Southwest Power Pool

Map

Southwest Power Pool, Inc. (SPP), manages the electric grid and wholesale power market for the central United States. As a regional transmission organization, the nonprofit corporation is mandated by the Federal Energy Regulatory Commission to ensure reliable supplies of power, adequate transmission infrastructure and competitive wholesale electricity prices. Southwest Power Pool and its diverse group of member companies coordinate the flow of electricity across approximately 60,000 miles of high-voltage transmission lines spanning 14 states. The company is headquartered in Little Rock, Arkansas.[1]

HistoryEdit

SPP's story began in the early days of WWII, when America was furiously ramping up production of weapons and military supplies. After entering the War, the USA had an immediate and crucial need to produce aluminum for aircraft manufacture. Alcoa and Reynolds Metals Company established themselves in Arkansas, which had the largest commercially exploitable bauxite deposit at that time. In 1941, government agency Defense Plant Corporation opened a plant in Jones Mill, Arkansas, with the intent of operating 24/7 to supply the war effort. The government leased the plant to Alcoa for operations. The Jones Mill Plant alone required 120,000 kilowatts (kW) of electrical power to operate; this exceeded the state's entire generation (100,000 kW at peak, excluding outages). Due to the war effort, there was not enough manpower nor raw materials to build further electrical generation. Executives of Southwest power utilities decided to pool their generation resources together to ensure the region's reliability and dependability during the wartime. The existence of Southwest Power Pool was out of necessity and scarcity. After the war, executives saw the expertise and efficiency that was created and decided to remain a power pool.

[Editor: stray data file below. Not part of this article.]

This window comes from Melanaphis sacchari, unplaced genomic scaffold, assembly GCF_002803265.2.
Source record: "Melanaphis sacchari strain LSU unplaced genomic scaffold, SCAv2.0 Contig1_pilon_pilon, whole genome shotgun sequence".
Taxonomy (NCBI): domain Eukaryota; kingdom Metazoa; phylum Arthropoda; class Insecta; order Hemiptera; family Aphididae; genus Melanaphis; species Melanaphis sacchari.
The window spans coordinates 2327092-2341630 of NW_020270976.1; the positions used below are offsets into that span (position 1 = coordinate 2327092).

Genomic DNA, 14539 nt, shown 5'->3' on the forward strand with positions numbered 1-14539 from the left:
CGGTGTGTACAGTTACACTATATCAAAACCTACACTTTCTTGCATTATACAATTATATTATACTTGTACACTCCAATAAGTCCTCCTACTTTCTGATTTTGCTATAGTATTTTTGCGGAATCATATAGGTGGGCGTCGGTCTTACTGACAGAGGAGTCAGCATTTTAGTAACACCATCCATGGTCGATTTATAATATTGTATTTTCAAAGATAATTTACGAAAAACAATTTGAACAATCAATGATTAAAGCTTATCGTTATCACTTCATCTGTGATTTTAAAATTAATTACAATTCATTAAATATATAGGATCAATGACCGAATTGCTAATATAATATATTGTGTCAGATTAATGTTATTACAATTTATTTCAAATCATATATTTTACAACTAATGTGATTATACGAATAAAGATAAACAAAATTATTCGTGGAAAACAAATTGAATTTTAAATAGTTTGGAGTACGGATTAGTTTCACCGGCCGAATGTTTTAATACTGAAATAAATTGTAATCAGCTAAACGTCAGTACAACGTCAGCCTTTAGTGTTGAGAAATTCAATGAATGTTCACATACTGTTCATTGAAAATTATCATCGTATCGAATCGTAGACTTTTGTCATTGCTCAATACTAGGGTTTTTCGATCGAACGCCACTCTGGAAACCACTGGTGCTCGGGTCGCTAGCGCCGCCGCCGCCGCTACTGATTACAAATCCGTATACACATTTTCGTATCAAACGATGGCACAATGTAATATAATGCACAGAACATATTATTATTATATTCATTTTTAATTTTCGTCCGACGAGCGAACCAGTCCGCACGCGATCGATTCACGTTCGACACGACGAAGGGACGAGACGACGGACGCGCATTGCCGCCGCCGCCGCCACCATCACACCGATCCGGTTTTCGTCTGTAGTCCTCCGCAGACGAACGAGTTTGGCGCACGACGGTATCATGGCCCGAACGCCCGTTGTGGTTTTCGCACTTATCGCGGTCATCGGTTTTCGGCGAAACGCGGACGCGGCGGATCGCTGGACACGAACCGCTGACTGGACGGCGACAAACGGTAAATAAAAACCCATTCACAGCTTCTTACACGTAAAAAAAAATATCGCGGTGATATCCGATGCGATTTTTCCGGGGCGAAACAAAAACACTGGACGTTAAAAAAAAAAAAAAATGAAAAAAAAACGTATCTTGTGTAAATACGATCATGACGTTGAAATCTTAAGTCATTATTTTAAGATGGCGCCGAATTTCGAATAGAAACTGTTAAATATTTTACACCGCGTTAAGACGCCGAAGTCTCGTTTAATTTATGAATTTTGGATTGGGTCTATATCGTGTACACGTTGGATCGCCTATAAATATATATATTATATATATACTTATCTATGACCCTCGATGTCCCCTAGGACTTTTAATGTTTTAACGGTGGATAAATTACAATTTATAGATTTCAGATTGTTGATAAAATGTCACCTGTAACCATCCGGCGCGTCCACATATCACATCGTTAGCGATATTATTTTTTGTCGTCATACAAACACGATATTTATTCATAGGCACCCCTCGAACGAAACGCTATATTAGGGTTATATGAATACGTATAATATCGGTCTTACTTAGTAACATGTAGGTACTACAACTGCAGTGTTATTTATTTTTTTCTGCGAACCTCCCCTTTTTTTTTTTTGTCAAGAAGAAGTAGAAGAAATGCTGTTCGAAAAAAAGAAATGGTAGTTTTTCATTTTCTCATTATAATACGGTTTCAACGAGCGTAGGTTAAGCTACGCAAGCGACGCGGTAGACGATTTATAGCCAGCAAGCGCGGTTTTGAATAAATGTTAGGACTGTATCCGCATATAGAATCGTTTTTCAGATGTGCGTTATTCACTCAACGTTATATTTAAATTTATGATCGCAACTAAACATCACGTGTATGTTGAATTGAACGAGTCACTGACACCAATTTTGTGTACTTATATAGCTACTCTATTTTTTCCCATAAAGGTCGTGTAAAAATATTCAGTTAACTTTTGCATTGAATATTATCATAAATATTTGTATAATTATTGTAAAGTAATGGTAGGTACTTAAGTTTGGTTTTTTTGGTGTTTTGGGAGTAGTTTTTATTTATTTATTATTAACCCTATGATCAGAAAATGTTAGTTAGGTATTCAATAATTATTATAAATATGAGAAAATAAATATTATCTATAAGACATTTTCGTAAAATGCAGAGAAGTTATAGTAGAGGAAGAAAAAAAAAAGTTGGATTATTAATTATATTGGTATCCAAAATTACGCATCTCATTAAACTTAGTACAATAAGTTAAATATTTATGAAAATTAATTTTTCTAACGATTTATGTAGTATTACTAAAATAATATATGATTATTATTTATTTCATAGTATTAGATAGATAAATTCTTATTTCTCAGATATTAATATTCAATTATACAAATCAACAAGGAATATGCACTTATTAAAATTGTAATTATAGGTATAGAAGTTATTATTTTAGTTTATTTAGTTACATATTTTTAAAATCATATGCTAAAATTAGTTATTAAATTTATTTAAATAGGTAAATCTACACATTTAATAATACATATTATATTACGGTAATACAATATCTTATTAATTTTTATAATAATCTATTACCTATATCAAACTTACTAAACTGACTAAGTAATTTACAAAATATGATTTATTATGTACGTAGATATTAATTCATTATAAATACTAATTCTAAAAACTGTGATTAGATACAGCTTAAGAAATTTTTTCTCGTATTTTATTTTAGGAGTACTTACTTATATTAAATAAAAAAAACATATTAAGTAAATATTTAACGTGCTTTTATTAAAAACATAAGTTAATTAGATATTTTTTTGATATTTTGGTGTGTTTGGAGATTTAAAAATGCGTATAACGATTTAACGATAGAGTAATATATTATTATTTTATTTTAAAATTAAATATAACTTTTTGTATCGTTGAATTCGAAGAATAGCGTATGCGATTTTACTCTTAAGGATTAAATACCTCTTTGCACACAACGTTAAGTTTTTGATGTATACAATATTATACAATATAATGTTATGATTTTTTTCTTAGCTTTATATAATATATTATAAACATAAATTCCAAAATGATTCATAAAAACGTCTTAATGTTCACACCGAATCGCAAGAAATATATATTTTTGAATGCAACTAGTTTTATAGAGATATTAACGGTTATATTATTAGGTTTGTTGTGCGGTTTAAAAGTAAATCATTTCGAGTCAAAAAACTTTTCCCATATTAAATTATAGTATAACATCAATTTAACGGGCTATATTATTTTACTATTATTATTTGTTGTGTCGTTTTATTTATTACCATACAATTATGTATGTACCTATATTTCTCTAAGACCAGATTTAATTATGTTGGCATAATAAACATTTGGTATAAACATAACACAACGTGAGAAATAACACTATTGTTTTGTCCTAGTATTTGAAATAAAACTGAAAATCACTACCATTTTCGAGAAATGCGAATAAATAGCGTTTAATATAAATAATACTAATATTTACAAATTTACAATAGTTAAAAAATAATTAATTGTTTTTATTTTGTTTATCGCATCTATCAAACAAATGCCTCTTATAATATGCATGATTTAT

Southwest Power Pool was formed Dec. 14, 1941, with 11 regional utilities entering into an inter-company agreement. The 11 companies were: Arkansas Power & Light, Louisiana Power & Light, and Mississippi Power & Light (subsidiaries of Entergy), Southwestern Gas and Electric and Public Service Company of Oklahoma (now subsidiaries of American Electric Power), Nebraska Power, Texas Power & Light, Southern Light and Power, Oklahoma Gas and Electric, Kansas Gas and Electric, and Empire District Electric.

Other notable milestones in SPP’s history[2]:

1968 - Became NERC Regional Council

1980 - Implemented telecommunications network

1991 - Implemented operating reserve sharing

1994 - Incorporated as nonprofit 1997 Implemented reliability coordination

1998 - Implemented tariff administration

2004 - Became FERC-approved Regional Transmission Organization

2007 - Launched EIS market

2009 - Integrated Nebraska utilities

2010 - FERC approved Highway/Byway cost allocation methodology and Integrated Transmission Planning Process

2012 - Moved to new Corporate Center

2014 - Launched Integrated Marketplace Became regional Balancing Authority

2015 - Integrated System joins SPP

2019 - Launched western reliability coordination services

Members and company statusEdit

SPP was incorporated as a nonprofit corporation in 1994, and was approved as a Regional Transmission Organization (RTO) by the Federal Energy Regulatory Commission (FERC) in 2004.[3]

The SPP region lies within the Eastern Interconnection in the central Southern United States, serving all of the states of Kansas and Oklahoma, and portions of New Mexico, Texas, Arkansas, Louisiana, Missouri, South Dakota, North Dakota, Montana, Minnesota, Iowa, Wyoming, and Nebraska. SPP members include investor-owned utilities, municipal systems, generation and transmission cooperatives, state authorities, independent power producers, and power marketers. SPP has many of the high voltage direct current (DC) ties which connect the Eastern interconnection to the Western Interconnection and both of the DC ties to ERCOT Texas Interconnection.

SPP also provides services in the Western Interconnection as of 2019 in Colorado, New Mexico, Wyoming, Arizona, Montana, and Utah.[4] SPP is developing an Energy Imbalance Service Market in the West as well.[5]

NotesEdit

  1. ^ "Newsroom". spp.org. Retrieved 2020-04-02.
  2. ^ "SPP 101 slides" (PDF).
  3. ^ FERC Market Oversight
  4. ^ https://spp.org/newsroom/western-energy-services/western-rc-services/
  5. ^ https://spp.org/weis/

ReferencesEdit

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